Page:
3 August 2013

Blog Tour Stop: Catherine Alliott's 'My Husband Next Door' Tour

Today I am pleased to be a part of Catherine Alliott's 'Blog Tour' for her latest book My Husband Next Door, which was released on Thursday. Catherine has kindly written an exclusive piece for my site, all about her Top 10 Literary Heroines, it certainly makes for an interesting read! Don't forget to stop by the next stop on the tour tomorrow at ChickLitClub!

Top 10 Literary heroines

1)  Pride and Prejudice -  Jane Austen.  Elizabeth  Bennett is surely everyone's favourite heroine.  Feisty yet fun, opinionated yet willing to admit she's wrong.   More importantly she tames the very proud and prejudiced Mr Darcy, bringing him to his knees and making this thrillingly arrogant man propose not once, but twice.

2)  Jane Eyre - Charlotte Bronte.  Jane, the eponymous heroine was  my first encounter with the  underdog in literature.  Plain and overlooked, Jane is surely the  girl many a gawky teenager identifies with and the closing line  "Reader, I married him" is the ultimate answer to the more glamorous girls.

3) Love in a Cold Climate - Nancy Mitford.  Fanny, the narrator is not necessarily the heroine of this novel, but the girl I liked most.   Her outsider's view gives her the sharper perspective and although Linda or Polly are more dashing and had fascinating lives, did one actually want to be them?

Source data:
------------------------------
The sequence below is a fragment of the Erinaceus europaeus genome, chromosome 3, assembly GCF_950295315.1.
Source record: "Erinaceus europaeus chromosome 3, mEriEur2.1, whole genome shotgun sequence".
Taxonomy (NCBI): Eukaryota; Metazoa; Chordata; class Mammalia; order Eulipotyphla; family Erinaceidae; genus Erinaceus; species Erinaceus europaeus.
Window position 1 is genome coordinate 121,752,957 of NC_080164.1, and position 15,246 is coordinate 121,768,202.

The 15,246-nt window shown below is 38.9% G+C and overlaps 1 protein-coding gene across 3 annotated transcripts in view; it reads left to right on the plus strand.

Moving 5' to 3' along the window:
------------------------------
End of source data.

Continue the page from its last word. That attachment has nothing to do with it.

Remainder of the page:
4) Harriet - Jilly Cooper.  My favourite comfort read and the most lovable of heroines.  Badly treated by her cad of a boyfriend who leaves her not only deserted but pregnant, she finds love in the arms of her difficult, but handsome employer in his huge northern pile.  So much fun and utterly un-put-downable, particularly when skiving off work with a hangover.

5) Emma - Jane Austen.  Am I allowed two by Austen?  Tempting to put all six in.   Emma is a girl who badly needs a job, something sadly unavailable to a girl of her class in her day.  Instead she pours her considerable talents into organising the love lives of others - to disastrous effect.  Flawed, but oh so likeable.

6) How to be Good - Nick Hornby.   Katie Carr, unlike Emma, has far too much to do. This GP and mother of two is also juggling an idiot of a husband who's social conscience leads him to invite the homeless to stay and give away his children's toys.  She surely has every woman's sympathy and Hornby writes brilliantly as a woman.

7) Anna Karenina - Tolstoy.  A hugely tragic heroine who's terrible downfall is brought about purely by  love.  We cringe as she descends further and further down the path of self-destruction but sympathise hugely.  Who hasn't been Vronsky'd once in their life?

8) Frenchman's Creek - Daphne De Maurier.  Not a downtrodden underdog of a heroine this time, really rather a  characterful, head tossing one, who keeps the sexy Frenchman at bay until she actually can't resist him any longer.  Wonderful Cornish setting and utterly romantic.

9) The Wonder Spot - Melissa Bank.  Sophie Applebaum is an enchanting ingenue struggling to be a good Jewish girl but her heart isn't in it.  She falls in love constantly but can never quite decide who she likes best, if anyone at all.  Such a confused heroine and one I like enormously.

10) Far From the Madding Crowd - Thomas Hardy.  Bathsheba is surely the girl we'd all like to be.  Showing all those men how to do it, running a farm and kicking the blokes into touch.   Yes OK she gets it wrong and falls for the wrong people, but she marries the right man in the end.

Thank you, Catherine!

My Husband Next Door by Catherine Alliott (1st August, Trade paperback £12.99/ebook £7.99, Michael Joseph)

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